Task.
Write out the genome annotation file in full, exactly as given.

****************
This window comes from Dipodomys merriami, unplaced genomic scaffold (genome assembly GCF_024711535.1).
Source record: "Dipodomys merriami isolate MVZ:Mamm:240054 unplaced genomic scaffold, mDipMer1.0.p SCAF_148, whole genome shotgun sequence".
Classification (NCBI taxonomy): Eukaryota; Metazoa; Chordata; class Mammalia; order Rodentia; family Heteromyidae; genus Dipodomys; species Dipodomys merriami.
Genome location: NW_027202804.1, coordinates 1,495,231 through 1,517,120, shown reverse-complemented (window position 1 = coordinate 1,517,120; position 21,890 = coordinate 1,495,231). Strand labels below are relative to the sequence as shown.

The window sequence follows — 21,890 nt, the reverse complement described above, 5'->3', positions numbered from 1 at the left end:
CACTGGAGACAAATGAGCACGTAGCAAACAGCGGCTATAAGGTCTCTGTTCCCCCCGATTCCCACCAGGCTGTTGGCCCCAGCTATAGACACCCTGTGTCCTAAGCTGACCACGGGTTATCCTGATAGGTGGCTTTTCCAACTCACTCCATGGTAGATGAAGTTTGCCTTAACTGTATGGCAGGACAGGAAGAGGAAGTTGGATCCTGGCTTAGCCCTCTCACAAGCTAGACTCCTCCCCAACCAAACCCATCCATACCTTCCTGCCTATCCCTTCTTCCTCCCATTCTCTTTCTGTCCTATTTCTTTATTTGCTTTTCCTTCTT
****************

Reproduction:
This window comes from Dipodomys merriami, unplaced genomic scaffold (genome assembly GCF_024711535.1).
Source record: "Dipodomys merriami isolate MVZ:Mamm:240054 unplaced genomic scaffold, mDipMer1.0.p SCAF_148, whole genome shotgun sequence".
Classification (NCBI taxonomy): Eukaryota; Metazoa; Chordata; class Mammalia; order Rodentia; family Heteromyidae; genus Dipodomys; species Dipodomys merriami.
Genome location: NW_027202804.1, coordinates 1,495,231 through 1,517,120, shown reverse-complemented (window position 1 = coordinate 1,517,120; position 21,890 = coordinate 1,495,231). Strand labels below are relative to the sequence as shown.

The window sequence follows — 21,890 nt, the reverse complement described above, 5'->3', positions numbered from 1 at the left end:
CACTGGAGACAAATGAGCACGTAGCAAACAGCGGCTATAAGGTCTCTGTTCCCCCCGATTCCCACCAGGCTGTTGGCCCCAGCTATAGACACCCTGTGTCCTAAGCTGACCACGGGTTATCCTGATAGGTGGCTTTTCCAACTCACTCCATGGTAGATGAAGTTTGCCTTAACTGTATGGCAGGACAGGAAGAGGAAGTTGGATCCTGGCTTAGCCCTCTCACAAGCTAGACTCCTCCCCAACCAAACCCATCCATACCTTCCTGCCTATCCCTTCTTCCTCCCATTCTCTTTCTGTCCTATTTCTTTATTTGCTTTTCCTTCTT